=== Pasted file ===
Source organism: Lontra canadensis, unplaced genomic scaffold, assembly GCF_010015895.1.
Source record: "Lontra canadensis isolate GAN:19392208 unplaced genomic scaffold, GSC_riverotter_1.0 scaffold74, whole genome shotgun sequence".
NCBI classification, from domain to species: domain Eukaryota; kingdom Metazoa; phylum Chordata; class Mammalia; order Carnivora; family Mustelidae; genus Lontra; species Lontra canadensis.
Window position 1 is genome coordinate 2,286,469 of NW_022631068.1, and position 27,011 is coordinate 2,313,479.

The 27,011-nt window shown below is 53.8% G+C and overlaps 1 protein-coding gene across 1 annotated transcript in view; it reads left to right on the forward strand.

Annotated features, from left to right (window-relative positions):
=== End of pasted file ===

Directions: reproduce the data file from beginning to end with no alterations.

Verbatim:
Source organism: Lontra canadensis, unplaced genomic scaffold, assembly GCF_010015895.1.
Source record: "Lontra canadensis isolate GAN:19392208 unplaced genomic scaffold, GSC_riverotter_1.0 scaffold74, whole genome shotgun sequence".
NCBI classification, from domain to species: domain Eukaryota; kingdom Metazoa; phylum Chordata; class Mammalia; order Carnivora; family Mustelidae; genus Lontra; species Lontra canadensis.
Window position 1 is genome coordinate 2,286,469 of NW_022631068.1, and position 27,011 is coordinate 2,313,479.

The 27,011-nt window shown below is 53.8% G+C and overlaps 1 protein-coding gene across 1 annotated transcript in view; it reads left to right on the forward strand.

Annotated features, from left to right (window-relative positions):